It is no secret that San Francisco is one of the most popular metropolitan areas in the United States. With a population just shy of 900,000, one would think that housing would be somewhat easy to find — especially with the recent influx of tech companies that are establishing their headquarters there.
However, that assumption is simply not the case. This is because of two separate factors:
Firstly, San Francisco is in the midst of one of their worst affordable housing crises, which is a result of greedy contractors building exorbitantly priced homes for the rich and famous, as well as landlords clearing entire rental buildings for the sake of turning them into Airbnb hotspots.
Secondly, the city’s infamously sluggish contractors are now facing a new dilemma. There is a complex maze of state and local regulations, which are difficult to navigate around in order to break ground on new housing.
Additionally, there is a serious lack of suburban residential space in the more popular regions of the city — so even if contractors do manage to get their project or projects approved, they may have no place to build them.
With that in mind, let us take a deeper look at the most difficult places to build houses in the Bay Area, with statistics provided by BizJournals San Francisco:
Menlo Park (94025)
Since 2000, approximately 270 homes have been removed from the market in the Menlo Park area, causing the housing price index for the neighborhood skyrocketed by nearly 108 percent.
Since 2000, 118 homes have been lost in the Belmont neighborhood. Because of this, the housing price index for the area rose just over 108 percent. The same numbers hold for the St. Francis Wood, Miraloma, and West Portal (94127) region of San Francisco.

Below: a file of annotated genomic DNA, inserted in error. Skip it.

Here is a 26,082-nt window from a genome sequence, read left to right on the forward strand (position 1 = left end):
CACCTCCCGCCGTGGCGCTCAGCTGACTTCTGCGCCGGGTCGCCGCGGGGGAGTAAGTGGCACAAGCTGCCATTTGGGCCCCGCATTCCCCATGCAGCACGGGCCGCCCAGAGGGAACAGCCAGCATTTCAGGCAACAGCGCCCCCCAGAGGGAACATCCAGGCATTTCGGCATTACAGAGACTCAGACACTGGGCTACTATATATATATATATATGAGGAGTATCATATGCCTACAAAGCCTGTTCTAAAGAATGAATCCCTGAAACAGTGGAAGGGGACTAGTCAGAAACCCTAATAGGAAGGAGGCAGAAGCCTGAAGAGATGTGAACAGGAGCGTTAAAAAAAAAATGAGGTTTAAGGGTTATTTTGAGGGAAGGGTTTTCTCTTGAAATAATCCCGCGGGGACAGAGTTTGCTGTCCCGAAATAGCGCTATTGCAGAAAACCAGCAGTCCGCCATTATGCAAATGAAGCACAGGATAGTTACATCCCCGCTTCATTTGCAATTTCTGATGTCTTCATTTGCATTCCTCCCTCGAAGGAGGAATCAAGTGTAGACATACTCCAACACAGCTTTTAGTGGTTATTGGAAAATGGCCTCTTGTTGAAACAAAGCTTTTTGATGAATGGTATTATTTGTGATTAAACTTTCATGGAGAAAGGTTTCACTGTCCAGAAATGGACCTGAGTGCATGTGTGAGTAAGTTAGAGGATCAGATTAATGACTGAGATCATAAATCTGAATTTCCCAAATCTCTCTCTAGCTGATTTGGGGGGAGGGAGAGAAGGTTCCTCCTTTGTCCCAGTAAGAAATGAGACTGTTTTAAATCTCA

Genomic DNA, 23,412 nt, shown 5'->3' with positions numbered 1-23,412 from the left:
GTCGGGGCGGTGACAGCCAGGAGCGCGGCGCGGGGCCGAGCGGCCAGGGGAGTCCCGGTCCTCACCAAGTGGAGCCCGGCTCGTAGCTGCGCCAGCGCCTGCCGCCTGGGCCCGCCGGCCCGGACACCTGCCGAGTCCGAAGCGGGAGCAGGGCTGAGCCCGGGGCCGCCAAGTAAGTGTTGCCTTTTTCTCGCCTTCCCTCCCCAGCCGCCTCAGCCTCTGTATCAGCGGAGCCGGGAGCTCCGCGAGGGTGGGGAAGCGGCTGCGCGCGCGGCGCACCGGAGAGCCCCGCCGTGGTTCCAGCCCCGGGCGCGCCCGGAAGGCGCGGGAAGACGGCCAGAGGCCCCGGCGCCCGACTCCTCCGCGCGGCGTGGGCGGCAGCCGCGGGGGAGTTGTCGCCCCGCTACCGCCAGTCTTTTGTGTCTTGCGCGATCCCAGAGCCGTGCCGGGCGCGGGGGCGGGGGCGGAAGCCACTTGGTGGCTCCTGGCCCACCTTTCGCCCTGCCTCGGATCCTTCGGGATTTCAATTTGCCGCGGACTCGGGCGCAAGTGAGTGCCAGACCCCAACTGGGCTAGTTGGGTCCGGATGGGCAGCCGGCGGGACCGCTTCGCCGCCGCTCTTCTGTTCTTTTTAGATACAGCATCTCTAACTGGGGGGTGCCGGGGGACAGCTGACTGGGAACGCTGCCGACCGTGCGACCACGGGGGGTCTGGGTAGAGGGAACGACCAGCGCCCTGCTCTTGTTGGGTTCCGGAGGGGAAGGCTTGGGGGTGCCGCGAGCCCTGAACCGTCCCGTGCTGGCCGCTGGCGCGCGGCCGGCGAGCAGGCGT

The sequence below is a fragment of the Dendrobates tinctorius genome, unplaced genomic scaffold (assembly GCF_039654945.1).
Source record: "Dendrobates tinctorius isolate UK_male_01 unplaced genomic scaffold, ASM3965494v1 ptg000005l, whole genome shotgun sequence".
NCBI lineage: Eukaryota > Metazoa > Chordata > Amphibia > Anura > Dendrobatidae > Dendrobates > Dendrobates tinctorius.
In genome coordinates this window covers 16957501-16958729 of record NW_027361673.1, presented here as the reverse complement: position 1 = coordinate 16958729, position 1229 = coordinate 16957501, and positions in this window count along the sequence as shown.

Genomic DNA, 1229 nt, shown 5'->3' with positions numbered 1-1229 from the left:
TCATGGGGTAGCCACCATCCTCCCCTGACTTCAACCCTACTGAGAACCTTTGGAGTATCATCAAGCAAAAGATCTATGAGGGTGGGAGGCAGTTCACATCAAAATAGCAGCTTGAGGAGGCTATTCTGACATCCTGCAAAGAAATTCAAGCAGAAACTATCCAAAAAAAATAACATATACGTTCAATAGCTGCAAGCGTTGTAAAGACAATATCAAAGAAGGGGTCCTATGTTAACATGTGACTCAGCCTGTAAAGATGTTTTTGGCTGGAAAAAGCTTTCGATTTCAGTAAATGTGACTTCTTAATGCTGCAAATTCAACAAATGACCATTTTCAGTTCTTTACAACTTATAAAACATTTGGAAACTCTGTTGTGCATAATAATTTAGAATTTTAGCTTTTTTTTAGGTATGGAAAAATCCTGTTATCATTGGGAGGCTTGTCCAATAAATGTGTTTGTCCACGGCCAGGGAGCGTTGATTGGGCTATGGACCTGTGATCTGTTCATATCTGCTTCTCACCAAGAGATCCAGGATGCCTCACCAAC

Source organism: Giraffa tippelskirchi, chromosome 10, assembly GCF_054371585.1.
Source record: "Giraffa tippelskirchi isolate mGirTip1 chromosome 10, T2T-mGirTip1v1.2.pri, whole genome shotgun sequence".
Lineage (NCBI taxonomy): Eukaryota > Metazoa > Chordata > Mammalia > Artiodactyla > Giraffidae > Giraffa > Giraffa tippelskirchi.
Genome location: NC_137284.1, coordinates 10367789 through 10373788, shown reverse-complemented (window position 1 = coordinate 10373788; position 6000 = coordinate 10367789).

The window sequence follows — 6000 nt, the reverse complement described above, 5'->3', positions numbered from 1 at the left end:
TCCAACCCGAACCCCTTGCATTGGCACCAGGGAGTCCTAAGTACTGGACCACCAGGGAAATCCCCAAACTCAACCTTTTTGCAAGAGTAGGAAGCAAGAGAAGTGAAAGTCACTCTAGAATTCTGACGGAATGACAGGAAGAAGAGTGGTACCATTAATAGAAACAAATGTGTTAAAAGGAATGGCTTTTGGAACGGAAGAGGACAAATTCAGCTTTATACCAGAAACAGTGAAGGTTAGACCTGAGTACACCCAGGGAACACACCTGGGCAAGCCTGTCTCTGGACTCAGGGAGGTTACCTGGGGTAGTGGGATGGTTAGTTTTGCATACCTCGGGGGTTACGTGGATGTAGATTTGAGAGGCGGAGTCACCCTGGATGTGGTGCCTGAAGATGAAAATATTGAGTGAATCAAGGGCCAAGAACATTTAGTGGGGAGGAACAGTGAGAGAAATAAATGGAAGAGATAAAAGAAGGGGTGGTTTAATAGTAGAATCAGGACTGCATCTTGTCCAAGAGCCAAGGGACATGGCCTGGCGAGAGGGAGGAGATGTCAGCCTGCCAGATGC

From 2000 to 2015, only 74 homes have been built in this popular Bay Area city. This drove the housing price index up over 117 percent, making Oakland one of the slowest growing locations in the country.
Old Mountain View (94041)
Since 2000, only 21 housing units have been built in Old Mountain View. Because of this, the housing price index rose over 116 percent.
Downtown Berkeley (94704)
Since 2000, this city has grown wildly in popularity. However, only 126 housing units have been built since then, causing the housing price index to skyrocket nearly 127 percent.
Twin Peaks/Glen Park (94131)
Since 2000, approximately 400 homes have been taken off the market in the Twin Peaks/Glen Park area, sending the housing price index up nearly 120 percent.
North Shoreline (94043)
Since 2000, this town has grown by 203 housing units. However, due to high demand, the housing price index skyrocketed nearly 150 percent.
From 2000 to 2015, this area saw approximately 340 new homes being built. However, this drove the housing price index up just over 146 percent.
West Berkeley (94710)
Due to this area’s increasing popularity, it lost approximately 160 housing units, driving the housing price index up almost 128 percent.